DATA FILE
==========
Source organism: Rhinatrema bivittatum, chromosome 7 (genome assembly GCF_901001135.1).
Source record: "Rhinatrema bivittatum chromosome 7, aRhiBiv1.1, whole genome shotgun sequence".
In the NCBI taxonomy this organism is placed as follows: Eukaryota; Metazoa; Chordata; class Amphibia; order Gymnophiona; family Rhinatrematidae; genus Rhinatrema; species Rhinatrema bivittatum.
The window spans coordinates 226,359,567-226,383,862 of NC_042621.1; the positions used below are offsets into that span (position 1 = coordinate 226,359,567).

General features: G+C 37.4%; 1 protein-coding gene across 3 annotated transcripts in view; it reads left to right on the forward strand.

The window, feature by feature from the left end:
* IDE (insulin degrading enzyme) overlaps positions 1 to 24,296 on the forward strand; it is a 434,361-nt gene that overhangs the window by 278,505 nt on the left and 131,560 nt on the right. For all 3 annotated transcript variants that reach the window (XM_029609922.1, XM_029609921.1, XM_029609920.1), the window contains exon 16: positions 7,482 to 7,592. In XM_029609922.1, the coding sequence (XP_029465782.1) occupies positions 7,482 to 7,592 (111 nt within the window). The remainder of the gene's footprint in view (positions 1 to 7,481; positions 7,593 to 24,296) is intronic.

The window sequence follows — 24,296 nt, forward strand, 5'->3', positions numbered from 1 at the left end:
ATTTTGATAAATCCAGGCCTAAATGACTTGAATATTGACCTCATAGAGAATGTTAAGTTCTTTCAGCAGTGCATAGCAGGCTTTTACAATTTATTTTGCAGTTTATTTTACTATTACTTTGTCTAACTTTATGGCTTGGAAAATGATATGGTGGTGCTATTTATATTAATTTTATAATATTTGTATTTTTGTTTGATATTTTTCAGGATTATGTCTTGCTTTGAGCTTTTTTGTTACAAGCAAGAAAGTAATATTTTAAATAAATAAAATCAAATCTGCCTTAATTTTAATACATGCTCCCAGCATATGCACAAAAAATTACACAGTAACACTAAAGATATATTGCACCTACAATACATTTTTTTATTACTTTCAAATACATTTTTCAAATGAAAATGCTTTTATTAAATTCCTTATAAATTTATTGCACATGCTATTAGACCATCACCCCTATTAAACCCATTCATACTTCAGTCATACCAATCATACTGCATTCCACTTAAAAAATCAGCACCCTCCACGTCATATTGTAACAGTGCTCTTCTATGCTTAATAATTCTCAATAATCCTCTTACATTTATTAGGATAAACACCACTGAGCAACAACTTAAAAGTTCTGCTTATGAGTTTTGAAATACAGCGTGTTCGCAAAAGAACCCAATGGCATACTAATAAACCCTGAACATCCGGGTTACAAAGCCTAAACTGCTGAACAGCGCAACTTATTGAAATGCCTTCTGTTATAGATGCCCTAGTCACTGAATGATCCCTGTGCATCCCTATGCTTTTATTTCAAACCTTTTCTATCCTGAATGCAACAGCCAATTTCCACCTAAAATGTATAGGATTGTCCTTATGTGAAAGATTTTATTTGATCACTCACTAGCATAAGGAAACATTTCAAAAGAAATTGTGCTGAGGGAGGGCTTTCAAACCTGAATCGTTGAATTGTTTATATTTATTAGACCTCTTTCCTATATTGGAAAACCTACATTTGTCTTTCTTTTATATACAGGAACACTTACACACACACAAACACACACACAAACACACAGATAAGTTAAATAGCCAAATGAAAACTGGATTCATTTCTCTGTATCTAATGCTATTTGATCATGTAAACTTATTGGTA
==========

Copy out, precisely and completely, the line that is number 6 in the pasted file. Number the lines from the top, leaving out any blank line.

The window, feature by feature from the left end: